amicable agreement on operation of the water treatment plant,
they went before Cornwell Thursday as Baldwin sought a court
order to begin operations at the facility. Cornwell chided the
two cities for being unable to reach a diplomatic conclusion.
"I'm not particularly pleased to have this in court,"
he said. "I have tried mediation. I have tried arbitration.
And now we're back in litigation."
The granting of the court order Baldwin seeks is contested by
Demorest attorney Jim Weidner earlier initiated an appeal of
the October 2000 arbitration ruling favoring Baldwin. At the
hearing last week, flanked by Atlanta attorneys T. Bart Gary
and Stuart W. Gray, Weidner claimed that the appeal supersedes
the issuance of a court order and suggested the court has no
power to rule in favor of the order.
Baldwin's attorney David Syfan argued that since Demorest had
fully agreed to abide by the decision of the arbitrator, Judge
G. Grant Brantley, and since that ruling favored Baldwin, the
town has the legal right to begin operation of the plant.
Cornwell was most concerned about the water customers served
by the two cities. He requested some sort of assurance that there
would be no interruption of service if Baldwin began managing
When all the issues under litigation were listed by Cornwell,
Syfan was surprised to hear of a counterclaim Demorest had filed
against Baldwin. Weidner said he had mailed Syfan a copy. Syphan
said he had not received it. Cornwell granted Syfan until last
Friday to form a response to the counterclaim.
"There are issues in there that I have concerns about and
I would like you to respond to all of them," he said. "I'm
not sure whether or not some of the issues in this counterclaim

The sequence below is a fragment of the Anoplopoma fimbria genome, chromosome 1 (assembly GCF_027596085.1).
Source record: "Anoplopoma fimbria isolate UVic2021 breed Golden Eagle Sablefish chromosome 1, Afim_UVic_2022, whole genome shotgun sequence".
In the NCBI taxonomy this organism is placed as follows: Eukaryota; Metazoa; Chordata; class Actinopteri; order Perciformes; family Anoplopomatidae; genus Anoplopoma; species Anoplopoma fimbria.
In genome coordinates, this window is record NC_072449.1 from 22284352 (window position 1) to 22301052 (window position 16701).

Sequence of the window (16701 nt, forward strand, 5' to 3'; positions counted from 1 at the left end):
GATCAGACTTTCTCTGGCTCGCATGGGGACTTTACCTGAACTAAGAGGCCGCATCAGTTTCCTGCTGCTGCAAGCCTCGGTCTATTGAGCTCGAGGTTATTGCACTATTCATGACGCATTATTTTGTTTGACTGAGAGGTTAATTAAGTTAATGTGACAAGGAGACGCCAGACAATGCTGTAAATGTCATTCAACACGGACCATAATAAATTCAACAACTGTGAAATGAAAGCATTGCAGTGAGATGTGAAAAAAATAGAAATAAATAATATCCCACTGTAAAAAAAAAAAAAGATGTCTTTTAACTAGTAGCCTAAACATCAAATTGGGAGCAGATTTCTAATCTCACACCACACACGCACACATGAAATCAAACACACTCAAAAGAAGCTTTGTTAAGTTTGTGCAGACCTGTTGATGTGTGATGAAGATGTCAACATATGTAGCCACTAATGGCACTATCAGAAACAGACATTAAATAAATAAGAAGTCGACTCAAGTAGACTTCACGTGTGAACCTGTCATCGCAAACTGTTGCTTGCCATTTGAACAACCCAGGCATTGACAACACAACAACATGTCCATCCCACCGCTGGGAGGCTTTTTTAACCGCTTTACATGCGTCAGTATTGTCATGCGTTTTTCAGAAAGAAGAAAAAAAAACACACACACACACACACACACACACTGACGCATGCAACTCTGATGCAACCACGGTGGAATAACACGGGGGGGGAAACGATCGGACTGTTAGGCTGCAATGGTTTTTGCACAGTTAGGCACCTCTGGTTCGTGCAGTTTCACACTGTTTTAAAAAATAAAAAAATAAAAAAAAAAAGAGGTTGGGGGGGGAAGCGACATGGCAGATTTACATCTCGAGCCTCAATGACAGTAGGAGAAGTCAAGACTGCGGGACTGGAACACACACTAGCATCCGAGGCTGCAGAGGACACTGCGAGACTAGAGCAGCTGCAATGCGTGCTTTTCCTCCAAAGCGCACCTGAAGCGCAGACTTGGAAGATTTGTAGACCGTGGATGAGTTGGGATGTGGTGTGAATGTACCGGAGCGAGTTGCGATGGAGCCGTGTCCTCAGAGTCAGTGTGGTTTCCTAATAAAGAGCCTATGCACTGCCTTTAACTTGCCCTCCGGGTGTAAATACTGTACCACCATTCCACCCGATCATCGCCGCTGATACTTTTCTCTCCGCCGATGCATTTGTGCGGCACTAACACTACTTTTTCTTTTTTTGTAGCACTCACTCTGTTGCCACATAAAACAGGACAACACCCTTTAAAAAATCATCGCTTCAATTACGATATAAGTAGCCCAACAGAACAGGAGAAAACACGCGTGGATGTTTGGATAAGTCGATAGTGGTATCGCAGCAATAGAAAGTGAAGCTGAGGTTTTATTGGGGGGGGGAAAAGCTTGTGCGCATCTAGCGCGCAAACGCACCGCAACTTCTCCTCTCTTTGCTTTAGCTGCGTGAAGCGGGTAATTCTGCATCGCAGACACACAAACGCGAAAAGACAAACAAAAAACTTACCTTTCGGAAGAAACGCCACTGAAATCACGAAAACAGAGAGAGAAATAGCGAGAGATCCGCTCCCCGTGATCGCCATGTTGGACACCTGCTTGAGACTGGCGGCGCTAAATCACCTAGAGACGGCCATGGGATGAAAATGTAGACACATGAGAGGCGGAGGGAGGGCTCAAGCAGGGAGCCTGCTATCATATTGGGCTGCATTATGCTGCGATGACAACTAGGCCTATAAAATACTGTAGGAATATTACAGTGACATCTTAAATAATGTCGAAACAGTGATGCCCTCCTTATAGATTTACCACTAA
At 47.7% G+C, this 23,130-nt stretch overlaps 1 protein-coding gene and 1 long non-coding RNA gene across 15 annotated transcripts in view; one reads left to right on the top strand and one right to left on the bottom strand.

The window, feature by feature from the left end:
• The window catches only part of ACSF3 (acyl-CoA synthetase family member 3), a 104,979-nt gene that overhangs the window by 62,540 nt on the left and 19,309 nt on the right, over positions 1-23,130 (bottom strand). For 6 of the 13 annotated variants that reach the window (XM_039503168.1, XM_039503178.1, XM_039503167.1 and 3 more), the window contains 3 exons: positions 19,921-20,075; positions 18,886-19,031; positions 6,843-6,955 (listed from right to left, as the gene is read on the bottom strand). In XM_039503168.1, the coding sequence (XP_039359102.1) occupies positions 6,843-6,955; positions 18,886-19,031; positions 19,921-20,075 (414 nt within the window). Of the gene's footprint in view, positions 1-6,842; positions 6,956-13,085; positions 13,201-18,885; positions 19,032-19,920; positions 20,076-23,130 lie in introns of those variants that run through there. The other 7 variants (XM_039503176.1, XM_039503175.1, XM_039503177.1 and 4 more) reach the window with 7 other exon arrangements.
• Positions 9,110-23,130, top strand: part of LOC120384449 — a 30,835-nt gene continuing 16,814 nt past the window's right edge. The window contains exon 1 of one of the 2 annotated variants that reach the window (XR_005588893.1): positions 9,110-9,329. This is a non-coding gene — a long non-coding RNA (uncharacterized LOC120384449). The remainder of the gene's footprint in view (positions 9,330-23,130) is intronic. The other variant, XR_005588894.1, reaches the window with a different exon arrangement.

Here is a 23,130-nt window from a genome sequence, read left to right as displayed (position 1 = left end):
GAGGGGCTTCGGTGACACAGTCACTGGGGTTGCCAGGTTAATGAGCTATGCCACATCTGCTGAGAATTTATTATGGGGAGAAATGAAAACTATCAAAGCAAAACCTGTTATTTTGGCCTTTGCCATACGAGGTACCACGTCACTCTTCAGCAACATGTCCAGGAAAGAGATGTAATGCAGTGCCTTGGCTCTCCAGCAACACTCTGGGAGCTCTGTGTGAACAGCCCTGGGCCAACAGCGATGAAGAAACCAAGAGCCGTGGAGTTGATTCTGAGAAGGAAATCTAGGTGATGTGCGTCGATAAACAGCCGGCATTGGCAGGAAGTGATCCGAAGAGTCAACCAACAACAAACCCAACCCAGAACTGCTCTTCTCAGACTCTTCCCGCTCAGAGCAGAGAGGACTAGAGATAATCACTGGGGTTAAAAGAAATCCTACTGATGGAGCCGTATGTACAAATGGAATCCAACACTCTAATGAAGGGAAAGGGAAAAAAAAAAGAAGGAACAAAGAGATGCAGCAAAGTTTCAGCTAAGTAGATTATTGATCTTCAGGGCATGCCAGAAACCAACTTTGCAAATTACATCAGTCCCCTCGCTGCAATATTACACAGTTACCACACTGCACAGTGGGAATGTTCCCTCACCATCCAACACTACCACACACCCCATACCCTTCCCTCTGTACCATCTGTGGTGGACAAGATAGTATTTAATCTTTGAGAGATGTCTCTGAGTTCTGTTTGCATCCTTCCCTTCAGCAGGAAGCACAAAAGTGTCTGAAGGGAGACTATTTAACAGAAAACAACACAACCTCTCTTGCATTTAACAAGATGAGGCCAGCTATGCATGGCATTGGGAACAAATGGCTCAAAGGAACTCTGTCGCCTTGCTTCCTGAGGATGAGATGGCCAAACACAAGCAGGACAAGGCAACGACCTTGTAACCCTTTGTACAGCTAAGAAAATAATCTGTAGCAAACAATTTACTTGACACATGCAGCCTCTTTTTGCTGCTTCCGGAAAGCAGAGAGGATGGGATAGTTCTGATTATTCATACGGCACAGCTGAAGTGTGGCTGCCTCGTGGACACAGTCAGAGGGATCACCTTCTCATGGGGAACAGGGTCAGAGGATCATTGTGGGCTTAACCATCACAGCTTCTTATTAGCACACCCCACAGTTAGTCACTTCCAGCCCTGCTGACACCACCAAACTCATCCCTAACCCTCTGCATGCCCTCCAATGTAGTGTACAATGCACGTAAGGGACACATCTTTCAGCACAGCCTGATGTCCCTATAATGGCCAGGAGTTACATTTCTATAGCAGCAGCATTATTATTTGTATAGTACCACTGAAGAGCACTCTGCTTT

could have or should have been raised or [are] affirmative defensives
to the underlying action that has already been litigated."
Demorest was bound by the Comprehensive Management Agreement
and the three modifications the two cities entered into, according
to Syfan, with the arbitrator's and Judge Cornwell's final ruling
in Baldwin's favor. The modifications gave Baldwin the legal
right to assume plant operations. "The notice of appeal
does not act as a stay preventing Baldwin from assuming plant
operations," Syfan argued and presented case laws to that
effect. He said that Baldwin should have its right to do so upheld
by the court.
Speaking for Demorest, Gary said that the city's main concern
is its 4,000 customers and that service not be interrupted. He
also said that he was not sure that the arbitrator had the power
to grant or deny Baldwin's request.
Cornwell told Gary that the "parties agreed to this manner
They came before this court saying that [they] proposed to resolve
this through binding arbitration. So, I don't think you can tell
me he didn't have the authority to do what he did, since they
agreed to that."
Asking the Demorest counsels just what is the city appealing,
Weidner's reply was "the arbitrator made mistakes and made
a completely different decision than what the pleading started
Getting back to the issue at hand, who will operate the plant,
the judge reiterated his concern that his decision would not
impact the customers level of service. He asked if there had